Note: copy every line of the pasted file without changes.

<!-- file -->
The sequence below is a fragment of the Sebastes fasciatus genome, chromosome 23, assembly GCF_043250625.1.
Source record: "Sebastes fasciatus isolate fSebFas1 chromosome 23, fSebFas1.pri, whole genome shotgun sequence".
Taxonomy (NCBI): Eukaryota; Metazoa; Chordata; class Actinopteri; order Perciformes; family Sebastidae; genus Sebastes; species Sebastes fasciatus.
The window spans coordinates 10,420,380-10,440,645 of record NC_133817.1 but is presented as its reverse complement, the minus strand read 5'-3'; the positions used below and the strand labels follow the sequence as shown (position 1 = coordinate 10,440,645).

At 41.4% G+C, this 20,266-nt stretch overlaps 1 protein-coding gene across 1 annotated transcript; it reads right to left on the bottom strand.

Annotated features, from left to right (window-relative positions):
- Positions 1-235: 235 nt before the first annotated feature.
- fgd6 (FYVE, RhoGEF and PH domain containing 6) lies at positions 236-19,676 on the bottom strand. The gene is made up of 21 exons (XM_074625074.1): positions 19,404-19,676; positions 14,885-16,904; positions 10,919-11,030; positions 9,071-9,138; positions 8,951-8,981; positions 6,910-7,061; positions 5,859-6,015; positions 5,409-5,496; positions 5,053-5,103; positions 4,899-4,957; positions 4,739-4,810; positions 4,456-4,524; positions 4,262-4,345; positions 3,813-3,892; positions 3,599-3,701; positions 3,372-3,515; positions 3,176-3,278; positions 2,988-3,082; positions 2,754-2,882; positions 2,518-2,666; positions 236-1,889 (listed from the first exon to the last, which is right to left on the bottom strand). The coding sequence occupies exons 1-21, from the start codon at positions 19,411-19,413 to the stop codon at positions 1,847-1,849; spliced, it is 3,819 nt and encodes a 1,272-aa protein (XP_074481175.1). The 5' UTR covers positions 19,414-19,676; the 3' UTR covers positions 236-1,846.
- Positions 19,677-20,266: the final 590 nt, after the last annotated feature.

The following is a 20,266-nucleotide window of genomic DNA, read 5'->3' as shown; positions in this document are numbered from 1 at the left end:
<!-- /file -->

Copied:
The sequence below is a fragment of the Sebastes fasciatus genome, chromosome 23, assembly GCF_043250625.1.
Source record: "Sebastes fasciatus isolate fSebFas1 chromosome 23, fSebFas1.pri, whole genome shotgun sequence".
Taxonomy (NCBI): Eukaryota; Metazoa; Chordata; class Actinopteri; order Perciformes; family Sebastidae; genus Sebastes; species Sebastes fasciatus.
The window spans coordinates 10,420,380-10,440,645 of record NC_133817.1 but is presented as its reverse complement, the minus strand read 5'-3'; the positions used below and the strand labels follow the sequence as shown (position 1 = coordinate 10,440,645).

At 41.4% G+C, this 20,266-nt stretch overlaps 1 protein-coding gene across 1 annotated transcript; it reads right to left on the bottom strand.

Annotated features, from left to right (window-relative positions):
- Positions 1-235: 235 nt before the first annotated feature.
- fgd6 (FYVE, RhoGEF and PH domain containing 6) lies at positions 236-19,676 on the bottom strand. The gene is made up of 21 exons (XM_074625074.1): positions 19,404-19,676; positions 14,885-16,904; positions 10,919-11,030; positions 9,071-9,138; positions 8,951-8,981; positions 6,910-7,061; positions 5,859-6,015; positions 5,409-5,496; positions 5,053-5,103; positions 4,899-4,957; positions 4,739-4,810; positions 4,456-4,524; positions 4,262-4,345; positions 3,813-3,892; positions 3,599-3,701; positions 3,372-3,515; positions 3,176-3,278; positions 2,988-3,082; positions 2,754-2,882; positions 2,518-2,666; positions 236-1,889 (listed from the first exon to the last, which is right to left on the bottom strand). The coding sequence occupies exons 1-21, from the start codon at positions 19,411-19,413 to the stop codon at positions 1,847-1,849; spliced, it is 3,819 nt and encodes a 1,272-aa protein (XP_074481175.1). The 5' UTR covers positions 19,414-19,676; the 3' UTR covers positions 236-1,846.
- Positions 19,677-20,266: the final 590 nt, after the last annotated feature.

The following is a 20,266-nucleotide window of genomic DNA, read 5'->3' as shown; positions in this document are numbered from 1 at the left end: